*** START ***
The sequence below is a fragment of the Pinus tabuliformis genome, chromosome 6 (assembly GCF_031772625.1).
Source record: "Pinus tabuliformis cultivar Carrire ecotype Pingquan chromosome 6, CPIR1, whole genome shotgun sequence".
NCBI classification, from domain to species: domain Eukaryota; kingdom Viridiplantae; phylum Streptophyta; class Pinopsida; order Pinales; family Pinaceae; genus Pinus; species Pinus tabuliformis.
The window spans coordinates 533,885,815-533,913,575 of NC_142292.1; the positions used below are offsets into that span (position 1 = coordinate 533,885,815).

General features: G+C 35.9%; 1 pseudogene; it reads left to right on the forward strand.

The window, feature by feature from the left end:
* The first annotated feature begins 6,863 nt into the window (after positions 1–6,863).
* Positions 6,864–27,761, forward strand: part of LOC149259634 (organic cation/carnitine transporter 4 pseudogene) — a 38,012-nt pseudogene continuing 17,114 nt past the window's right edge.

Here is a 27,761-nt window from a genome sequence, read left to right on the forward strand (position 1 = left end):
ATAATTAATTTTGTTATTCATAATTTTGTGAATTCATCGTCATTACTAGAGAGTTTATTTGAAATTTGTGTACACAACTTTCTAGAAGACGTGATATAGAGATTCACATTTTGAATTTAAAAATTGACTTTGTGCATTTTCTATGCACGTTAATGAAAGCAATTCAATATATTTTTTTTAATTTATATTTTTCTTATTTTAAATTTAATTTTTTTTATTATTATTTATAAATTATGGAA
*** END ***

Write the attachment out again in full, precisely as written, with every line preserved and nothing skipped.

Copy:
The sequence below is a fragment of the Pinus tabuliformis genome, chromosome 6 (assembly GCF_031772625.1).
Source record: "Pinus tabuliformis cultivar Carrire ecotype Pingquan chromosome 6, CPIR1, whole genome shotgun sequence".
NCBI classification, from domain to species: domain Eukaryota; kingdom Viridiplantae; phylum Streptophyta; class Pinopsida; order Pinales; family Pinaceae; genus Pinus; species Pinus tabuliformis.
The window spans coordinates 533,885,815-533,913,575 of NC_142292.1; the positions used below are offsets into that span (position 1 = coordinate 533,885,815).

General features: G+C 35.9%; 1 pseudogene; it reads left to right on the forward strand.

The window, feature by feature from the left end:
* The first annotated feature begins 6,863 nt into the window (after positions 1–6,863).
* Positions 6,864–27,761, forward strand: part of LOC149259634 (organic cation/carnitine transporter 4 pseudogene) — a 38,012-nt pseudogene continuing 17,114 nt past the window's right edge.

Here is a 27,761-nt window from a genome sequence, read left to right on the forward strand (position 1 = left end):
ATAATTAATTTTGTTATTCATAATTTTGTGAATTCATCGTCATTACTAGAGAGTTTATTTGAAATTTGTGTACACAACTTTCTAGAAGACGTGATATAGAGATTCACATTTTGAATTTAAAAATTGACTTTGTGCATTTTCTATGCACGTTAATGAAAGCAATTCAATATATTTTTTTTAATTTATATTTTTCTTATTTTAAATTTAATTTTTTTTATTATTATTTATAAATTATGGAA